Background and Purpose:
Proximal humeral fractures are relatively uncommon injuries. While previous research has led to effective clinical and diagnostic evaluation and treatment of proximal fractures, less is currently known regarding the typical evaluation and treatment of midshaft humeral fractures. The purpose of this case is to describe the clinical reasoning and utilization of diagnostic imaging in the physical therapy management of a midshaft humeral fracture, sustained during the course of rehabilitation of a proximal humerus fracture.
A 63‐year‐old female recreational tennis player presented to physical therapy, progressing well following a proximal humeral fracture, sustained 18 weeks prior. During the course of care, the patient had a significant regression in range of motion and function, with increased pain, following a seemingly trivial injury. Based on a cluster of subjective and objective flags, the therapist was concerned about a new fracture. The therapist communicated findings with a physician and recommended plain film radiographs before continuing therapy.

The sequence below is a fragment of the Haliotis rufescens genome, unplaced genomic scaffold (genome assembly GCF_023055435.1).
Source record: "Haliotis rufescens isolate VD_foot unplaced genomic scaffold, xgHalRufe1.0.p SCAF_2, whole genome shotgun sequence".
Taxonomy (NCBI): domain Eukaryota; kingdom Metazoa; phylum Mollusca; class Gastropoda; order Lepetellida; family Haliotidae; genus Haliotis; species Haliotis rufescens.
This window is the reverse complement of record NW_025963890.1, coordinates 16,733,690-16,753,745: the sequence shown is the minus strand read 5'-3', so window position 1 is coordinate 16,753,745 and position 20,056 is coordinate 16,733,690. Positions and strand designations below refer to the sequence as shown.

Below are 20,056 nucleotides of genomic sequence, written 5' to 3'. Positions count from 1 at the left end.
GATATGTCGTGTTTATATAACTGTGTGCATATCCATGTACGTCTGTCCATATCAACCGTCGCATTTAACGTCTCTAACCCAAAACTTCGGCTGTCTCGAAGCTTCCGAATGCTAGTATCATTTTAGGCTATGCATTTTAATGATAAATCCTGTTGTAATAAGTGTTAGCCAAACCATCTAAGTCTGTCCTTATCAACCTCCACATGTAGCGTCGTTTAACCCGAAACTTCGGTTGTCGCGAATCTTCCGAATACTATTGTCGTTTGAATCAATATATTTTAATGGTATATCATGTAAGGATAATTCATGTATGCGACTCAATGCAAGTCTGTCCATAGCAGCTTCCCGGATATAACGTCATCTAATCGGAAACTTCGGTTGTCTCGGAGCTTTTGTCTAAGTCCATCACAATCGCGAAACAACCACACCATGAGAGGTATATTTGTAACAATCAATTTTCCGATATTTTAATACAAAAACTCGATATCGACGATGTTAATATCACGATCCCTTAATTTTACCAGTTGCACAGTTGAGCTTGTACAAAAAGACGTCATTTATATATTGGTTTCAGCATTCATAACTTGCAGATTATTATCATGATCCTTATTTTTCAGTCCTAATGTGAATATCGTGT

Radiographs showed an oblique displaced fracture extending through the midshaft of the humerus. The patient ultimately underwent surgical plating. At one‐year post injury e‐mail follow up, she had functional mobility of her left arm, and was playing tennis recreationally three times a week.
In this case, a patient who was progressing well following a proximal humeral fracture sustained a separate displaced fracture of the midshaft of the humerus, not associated with therapy. Her reported mechanism was not consistent with a typical injury. This highlights the need for clinicians, specifically physical therapists, to cluster subjective information, objective data, and the patient's medical history when interpreting patient appropriateness for therapy, and to optimize outcomes.
Level of Evidence:
5 (single case report)